Also, I question the true shortages of workers in some fields. Companies are going to declare shortages just to get cheaper workers.

 
At 4/14/2008 2:13 PM, Blogger juandos said...

"Develop the citizens that are displaced(not limited to, but including by trade, automation or economic policy) first. That means you do what you must to make them suitable. That method will only be accepted if it works with them (and perhaps allows a few deserving hits at business), what they have, and with the terms they require"...

What is this? Something YOU are volunteering to pay for?

"Also, I question the true shortages of workers in some fields. Companies are going to declare shortages just to get cheaper workers"...

This is just anecdotal...

I know someone who's been in the head hunting business for a little over twenty years...

According to her the crying need for people well grounded in sciences and mathematics is quite high but for the last ten or so years the pool of Americans filling the bill has dropped off dramatically...

All types of engineering, computer forensics, and computer modelers are in very high demand by domestic companies...

My pal has most of her business running from Chicago to Houston and most points in between...

 
At 4/14/2008 5:08 PM, Blogger happyjuggler0 said...

Well, it is better than nothing. But even better would be opening up America for anyone with skills who can pass a background check.

Even better for the cities mentioned would be if their respective state capitals stopped shooting them in the foot. Make New York, Pennsylvania, Ohio and Michigan right to work states and eliminate their corporate taxes. They'll have a labor shortage in no time.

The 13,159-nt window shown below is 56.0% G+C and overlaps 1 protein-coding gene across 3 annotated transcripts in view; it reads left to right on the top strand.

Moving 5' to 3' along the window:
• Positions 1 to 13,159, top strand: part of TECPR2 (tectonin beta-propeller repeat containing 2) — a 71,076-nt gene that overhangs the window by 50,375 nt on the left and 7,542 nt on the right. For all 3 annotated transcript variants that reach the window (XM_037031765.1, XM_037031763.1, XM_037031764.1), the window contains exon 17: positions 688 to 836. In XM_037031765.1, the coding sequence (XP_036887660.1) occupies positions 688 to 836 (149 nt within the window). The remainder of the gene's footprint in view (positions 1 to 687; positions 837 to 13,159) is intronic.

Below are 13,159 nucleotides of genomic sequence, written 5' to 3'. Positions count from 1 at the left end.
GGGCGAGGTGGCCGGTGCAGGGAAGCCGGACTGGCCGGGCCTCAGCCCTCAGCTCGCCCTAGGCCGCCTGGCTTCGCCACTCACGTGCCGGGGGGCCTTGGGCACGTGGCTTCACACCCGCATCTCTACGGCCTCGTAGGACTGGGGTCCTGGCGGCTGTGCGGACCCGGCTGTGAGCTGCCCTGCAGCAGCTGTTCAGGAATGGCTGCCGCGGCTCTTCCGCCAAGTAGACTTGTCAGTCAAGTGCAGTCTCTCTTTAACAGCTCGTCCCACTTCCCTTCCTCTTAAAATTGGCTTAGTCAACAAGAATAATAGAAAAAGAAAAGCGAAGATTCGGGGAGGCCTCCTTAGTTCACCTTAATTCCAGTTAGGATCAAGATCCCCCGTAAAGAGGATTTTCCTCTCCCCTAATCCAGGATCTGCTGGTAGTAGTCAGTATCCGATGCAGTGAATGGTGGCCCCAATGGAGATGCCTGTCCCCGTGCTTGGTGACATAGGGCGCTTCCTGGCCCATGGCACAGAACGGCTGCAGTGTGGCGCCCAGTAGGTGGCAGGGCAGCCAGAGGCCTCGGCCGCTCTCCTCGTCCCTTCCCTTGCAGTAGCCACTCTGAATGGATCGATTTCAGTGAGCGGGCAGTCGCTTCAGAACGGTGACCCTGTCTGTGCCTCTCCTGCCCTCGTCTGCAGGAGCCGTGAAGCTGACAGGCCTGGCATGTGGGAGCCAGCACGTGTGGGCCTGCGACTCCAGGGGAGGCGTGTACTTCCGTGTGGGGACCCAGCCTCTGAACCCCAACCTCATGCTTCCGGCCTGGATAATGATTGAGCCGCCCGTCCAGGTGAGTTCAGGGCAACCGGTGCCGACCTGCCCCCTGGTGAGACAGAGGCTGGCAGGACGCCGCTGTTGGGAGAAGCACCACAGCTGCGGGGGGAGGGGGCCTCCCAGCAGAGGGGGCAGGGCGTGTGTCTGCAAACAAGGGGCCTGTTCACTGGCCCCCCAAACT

At 4/15/2008 7:29 PM, Blogger bobble said...

juandos: "This is just anecdotal...

I know someone who's been in the head hunting business for a little over twenty years... According to her . . . ."

uh, juandos, that's also an anecdotal . . .

 
At 4/18/2008 10:15 PM, OpenID sethstorm said...

re: Happyjuggler0
"Right to Work" is a nonstarter here. Seeing what happens to the worker afterwards(in terms of losing power), not going to happen.
Those states will have to be fully depopulated of any support.

It's very hard to win back support of people who view "business friendly" as backstabbing. They've seen it happen to multiple levels (blue collar work in 1980s/1990s, IT work in 2003 onward).

If there was no problem with work, people would not be driven to unions as a solution. Firms like The Burke Group, Grigsby & Cohen, and others only fan the flames. It doesn't help the image either when you bring in agitators such as Vance International during good faith negotiations.

re: Juandos

What is this? Something YOU are volunteering to pay for?

Well, that was a bit implied.
However, that's something that you would probably be at odds with. Consider it as a "long-term investment" in the people that are already there. These are people who know quality and attention to detail.